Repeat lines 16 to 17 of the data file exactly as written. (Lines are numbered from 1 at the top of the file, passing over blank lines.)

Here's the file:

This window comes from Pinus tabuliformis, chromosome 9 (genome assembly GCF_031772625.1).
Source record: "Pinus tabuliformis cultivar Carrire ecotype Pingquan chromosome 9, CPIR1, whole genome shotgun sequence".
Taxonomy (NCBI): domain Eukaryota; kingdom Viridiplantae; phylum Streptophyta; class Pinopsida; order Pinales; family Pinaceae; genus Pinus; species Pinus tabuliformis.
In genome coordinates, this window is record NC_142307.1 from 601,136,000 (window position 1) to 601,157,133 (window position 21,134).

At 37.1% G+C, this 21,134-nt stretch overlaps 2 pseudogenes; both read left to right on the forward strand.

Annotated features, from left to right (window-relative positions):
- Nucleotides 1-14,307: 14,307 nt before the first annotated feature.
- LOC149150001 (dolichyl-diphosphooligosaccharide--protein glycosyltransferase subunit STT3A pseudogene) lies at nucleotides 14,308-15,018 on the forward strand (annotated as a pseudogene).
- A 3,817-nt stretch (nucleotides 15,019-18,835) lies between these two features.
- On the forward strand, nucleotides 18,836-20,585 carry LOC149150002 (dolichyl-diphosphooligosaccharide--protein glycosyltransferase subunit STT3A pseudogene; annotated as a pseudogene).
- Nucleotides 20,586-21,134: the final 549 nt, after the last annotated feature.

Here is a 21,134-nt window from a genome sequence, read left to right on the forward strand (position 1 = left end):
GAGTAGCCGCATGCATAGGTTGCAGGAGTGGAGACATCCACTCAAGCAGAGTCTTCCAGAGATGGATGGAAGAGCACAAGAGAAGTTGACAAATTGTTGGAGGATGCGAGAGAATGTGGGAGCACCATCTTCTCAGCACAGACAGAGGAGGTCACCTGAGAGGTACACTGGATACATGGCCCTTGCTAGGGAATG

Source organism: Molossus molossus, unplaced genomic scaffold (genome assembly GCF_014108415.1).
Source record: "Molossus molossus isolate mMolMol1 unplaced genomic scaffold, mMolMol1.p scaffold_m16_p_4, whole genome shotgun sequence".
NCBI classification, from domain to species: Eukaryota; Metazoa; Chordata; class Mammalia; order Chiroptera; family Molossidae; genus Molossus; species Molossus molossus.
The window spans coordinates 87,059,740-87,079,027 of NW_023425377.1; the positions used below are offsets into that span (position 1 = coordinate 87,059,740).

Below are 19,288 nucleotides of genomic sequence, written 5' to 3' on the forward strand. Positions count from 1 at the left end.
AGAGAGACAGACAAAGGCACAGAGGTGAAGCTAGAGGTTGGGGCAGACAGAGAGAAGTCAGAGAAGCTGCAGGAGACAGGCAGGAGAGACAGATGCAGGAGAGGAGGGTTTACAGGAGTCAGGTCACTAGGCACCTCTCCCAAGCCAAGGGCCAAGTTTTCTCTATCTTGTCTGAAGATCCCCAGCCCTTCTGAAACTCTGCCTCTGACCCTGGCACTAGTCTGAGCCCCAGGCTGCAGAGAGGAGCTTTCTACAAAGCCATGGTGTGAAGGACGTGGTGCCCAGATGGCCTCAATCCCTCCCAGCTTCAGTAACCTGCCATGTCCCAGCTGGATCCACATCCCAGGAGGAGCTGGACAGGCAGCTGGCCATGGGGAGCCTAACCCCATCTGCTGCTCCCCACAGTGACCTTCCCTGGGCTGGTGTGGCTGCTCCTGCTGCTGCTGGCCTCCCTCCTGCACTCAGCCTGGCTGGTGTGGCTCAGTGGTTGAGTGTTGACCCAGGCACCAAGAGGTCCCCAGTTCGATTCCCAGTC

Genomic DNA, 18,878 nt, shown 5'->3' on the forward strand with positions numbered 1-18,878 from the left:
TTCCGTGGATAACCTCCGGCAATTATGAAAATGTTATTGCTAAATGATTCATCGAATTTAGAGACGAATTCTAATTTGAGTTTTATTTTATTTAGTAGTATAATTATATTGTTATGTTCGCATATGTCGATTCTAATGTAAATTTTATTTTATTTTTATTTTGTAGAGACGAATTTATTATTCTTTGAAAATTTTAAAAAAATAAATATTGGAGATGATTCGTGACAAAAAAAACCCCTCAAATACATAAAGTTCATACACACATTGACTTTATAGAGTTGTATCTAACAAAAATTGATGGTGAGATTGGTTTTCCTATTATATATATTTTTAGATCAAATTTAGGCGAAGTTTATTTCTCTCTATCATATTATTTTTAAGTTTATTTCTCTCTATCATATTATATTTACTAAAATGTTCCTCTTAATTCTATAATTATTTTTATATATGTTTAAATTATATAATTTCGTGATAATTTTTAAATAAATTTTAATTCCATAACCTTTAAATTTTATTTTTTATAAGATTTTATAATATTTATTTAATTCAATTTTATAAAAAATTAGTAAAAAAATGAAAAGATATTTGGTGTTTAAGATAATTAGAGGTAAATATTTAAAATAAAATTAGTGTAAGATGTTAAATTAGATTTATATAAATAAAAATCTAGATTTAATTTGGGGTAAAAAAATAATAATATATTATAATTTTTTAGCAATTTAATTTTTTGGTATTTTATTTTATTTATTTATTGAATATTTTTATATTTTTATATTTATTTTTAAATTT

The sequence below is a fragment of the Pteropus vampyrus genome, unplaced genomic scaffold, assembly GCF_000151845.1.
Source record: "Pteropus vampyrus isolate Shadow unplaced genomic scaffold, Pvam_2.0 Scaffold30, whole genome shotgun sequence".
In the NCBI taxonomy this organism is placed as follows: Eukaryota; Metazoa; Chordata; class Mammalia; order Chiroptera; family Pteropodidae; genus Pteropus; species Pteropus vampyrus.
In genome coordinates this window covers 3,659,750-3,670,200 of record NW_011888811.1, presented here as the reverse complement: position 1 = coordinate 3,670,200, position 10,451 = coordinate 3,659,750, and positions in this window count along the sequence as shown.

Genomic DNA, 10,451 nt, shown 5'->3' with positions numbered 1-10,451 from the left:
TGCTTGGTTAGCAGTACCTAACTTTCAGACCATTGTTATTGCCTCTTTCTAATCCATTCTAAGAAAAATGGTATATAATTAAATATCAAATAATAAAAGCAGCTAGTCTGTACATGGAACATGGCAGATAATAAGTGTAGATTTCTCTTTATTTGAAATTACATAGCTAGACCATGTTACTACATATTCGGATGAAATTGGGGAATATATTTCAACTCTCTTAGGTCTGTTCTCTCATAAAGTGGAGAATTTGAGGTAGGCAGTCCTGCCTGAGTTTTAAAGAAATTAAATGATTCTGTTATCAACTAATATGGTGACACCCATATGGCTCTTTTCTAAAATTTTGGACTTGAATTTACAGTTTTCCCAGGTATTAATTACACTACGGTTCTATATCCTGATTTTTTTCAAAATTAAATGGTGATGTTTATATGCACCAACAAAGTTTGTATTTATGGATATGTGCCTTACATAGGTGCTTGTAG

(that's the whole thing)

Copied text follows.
NCBI classification, from domain to species: Eukaryota; Metazoa; Chordata; class Mammalia; order Chiroptera; family Molossidae; genus Molossus; species Molossus molossus.
The window spans coordinates 87,059,740-87,079,027 of NW_023425377.1; the positions used below are offsets into that span (position 1 = coordinate 87,059,740).